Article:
When you go through General Nursing Orientation you make friends quickly because everyone is in the same boat. There were 9 of us who gelled really quickly, we all still keep in touch with each other. This support is amazing, just having friends in the same position as you when you start.
Can you tell about the hospital orientation programme?
When you first arrive you get acouple of days just to chill and then you start the General Orientation - this is for everybody, nursing and non-nursing staff. You are taken to the auditorium and given a schedule. There are lectures on housing, saudisation, help with cultural things to mention a few topics.
After this you have the Nursing Orientation, so we got measured up for our uniforms. Then we met our clinical instructors and we were oriented to the department.
I like the location of King Faisal - it's right in the centre of Riyadh and we are right in the middle of everything. My accommodation is in the hospital compound and I like that because I can walk to work in five minutes and in the sunshine that's great.
I live in an apartment block, it's all centred around the pool - it's brilliant and I love it. Two bedrooms, one of them has an en-suite bathroom and then there is another bathroom. There is a communal living room and kitchen. It's super clean, all the corridors are always clean, there is an area below where there are computers and a pool room. You can always sit by the pool and meets lots of different people from all nationalities. It's a really good complex, there are mainly American, Australian, British and Indian nationalities living here -different age groups but it's really good.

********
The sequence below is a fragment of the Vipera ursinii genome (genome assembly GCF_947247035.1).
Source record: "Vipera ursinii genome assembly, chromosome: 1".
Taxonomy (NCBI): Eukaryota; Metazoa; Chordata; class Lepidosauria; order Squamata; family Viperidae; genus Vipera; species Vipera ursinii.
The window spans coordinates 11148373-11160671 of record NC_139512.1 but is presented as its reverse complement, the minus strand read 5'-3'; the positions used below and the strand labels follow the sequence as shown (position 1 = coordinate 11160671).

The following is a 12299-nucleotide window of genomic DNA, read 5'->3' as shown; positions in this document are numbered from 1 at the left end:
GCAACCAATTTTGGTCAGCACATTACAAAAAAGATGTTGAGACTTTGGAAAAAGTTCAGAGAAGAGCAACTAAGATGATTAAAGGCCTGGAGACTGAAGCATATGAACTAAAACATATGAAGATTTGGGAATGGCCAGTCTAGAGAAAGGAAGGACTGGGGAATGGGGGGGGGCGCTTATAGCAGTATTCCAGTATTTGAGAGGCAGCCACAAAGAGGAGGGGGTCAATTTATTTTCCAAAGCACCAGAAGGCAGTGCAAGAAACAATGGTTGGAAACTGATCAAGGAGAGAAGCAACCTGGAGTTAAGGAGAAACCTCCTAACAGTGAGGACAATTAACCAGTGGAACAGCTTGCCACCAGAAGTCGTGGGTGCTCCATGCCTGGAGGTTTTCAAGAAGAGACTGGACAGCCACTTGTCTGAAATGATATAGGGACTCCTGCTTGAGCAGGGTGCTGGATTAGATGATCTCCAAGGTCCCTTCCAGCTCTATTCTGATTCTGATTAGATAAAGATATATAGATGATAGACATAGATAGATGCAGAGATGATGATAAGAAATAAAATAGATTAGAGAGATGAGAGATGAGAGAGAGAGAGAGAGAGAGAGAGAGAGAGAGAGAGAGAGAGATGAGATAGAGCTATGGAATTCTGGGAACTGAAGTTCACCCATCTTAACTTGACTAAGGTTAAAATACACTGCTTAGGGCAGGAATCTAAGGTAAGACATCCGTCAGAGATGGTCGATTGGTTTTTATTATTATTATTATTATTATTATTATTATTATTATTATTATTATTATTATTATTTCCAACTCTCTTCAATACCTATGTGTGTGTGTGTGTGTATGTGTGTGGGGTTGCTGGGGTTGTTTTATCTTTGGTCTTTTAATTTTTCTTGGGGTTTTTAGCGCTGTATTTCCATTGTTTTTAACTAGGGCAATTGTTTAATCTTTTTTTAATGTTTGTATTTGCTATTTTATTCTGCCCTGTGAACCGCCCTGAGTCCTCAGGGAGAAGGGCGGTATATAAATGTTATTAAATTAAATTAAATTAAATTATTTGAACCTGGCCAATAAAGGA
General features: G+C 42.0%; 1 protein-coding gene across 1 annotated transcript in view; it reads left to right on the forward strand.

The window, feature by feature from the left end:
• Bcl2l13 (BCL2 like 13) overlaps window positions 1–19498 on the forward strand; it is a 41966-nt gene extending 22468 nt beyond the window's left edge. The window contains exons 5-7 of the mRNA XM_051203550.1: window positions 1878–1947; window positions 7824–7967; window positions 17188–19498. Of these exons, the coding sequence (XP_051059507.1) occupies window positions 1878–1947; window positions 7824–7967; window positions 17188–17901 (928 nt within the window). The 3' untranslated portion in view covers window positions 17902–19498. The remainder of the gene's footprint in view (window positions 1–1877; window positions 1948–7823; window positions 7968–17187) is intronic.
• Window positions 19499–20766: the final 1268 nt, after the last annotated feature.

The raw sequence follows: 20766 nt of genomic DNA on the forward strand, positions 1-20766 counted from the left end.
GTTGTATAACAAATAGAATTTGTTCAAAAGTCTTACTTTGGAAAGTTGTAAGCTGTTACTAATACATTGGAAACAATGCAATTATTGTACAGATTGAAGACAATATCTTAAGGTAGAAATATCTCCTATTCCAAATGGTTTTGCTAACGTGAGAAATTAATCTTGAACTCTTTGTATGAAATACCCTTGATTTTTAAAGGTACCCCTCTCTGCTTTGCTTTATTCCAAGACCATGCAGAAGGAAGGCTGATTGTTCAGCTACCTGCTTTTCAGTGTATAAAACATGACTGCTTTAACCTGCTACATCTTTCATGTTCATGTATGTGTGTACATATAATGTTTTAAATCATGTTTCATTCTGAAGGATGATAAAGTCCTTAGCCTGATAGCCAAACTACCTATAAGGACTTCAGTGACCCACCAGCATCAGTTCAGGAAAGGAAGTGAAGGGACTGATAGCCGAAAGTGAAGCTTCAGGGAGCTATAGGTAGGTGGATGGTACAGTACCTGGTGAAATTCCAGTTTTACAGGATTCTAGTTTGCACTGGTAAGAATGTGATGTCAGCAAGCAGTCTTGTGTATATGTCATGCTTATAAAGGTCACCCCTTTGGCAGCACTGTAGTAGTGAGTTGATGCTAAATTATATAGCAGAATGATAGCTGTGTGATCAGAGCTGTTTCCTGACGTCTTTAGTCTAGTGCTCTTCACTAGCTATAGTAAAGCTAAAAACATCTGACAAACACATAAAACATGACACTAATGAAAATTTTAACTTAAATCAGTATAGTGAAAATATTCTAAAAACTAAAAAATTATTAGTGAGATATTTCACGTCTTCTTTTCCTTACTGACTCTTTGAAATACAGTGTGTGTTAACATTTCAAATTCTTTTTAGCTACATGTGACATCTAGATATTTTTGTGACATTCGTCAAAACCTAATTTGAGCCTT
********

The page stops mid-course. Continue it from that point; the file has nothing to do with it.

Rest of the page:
I 'm going to send Profco some pics so come back to view this piece again!
Social life and travel:
Since I've been here I've been to four embassy parties, twice to the US, to the French and Australian embassies. You just buy a ticket and go along, you don't have to wear the Abaya because you are in the diplomatic quarter. At these parties you meet other people who don't work at the hospital and are not nurses so you widen your group of friends and we meet them at their compounds and go for dinner. All the girls can go out to eat, we just eat in the family section.
There's a lot of diving here, I'm planning to do my PADI while I'm here in Riyadh and then go to Jeddah to do the open water section. Sports-wise on the complex there are tennis courts and the social club runs the keep fit classes, tennis club, badminton soccer and the social club organize lots of trips so you can go out to the desert.
I came out here with the idea of doing something different, experiencing something different and saving some money. When I actually came out here I realized that the world of travel is so open to you from Riyadh it's unbelievable. There are flights to just about everywhere from Riyadh and you can go anywhere you want.
I hope you enjoyed reading my blog. Welcome to Saudi Arabia. Contact Profco to assist you!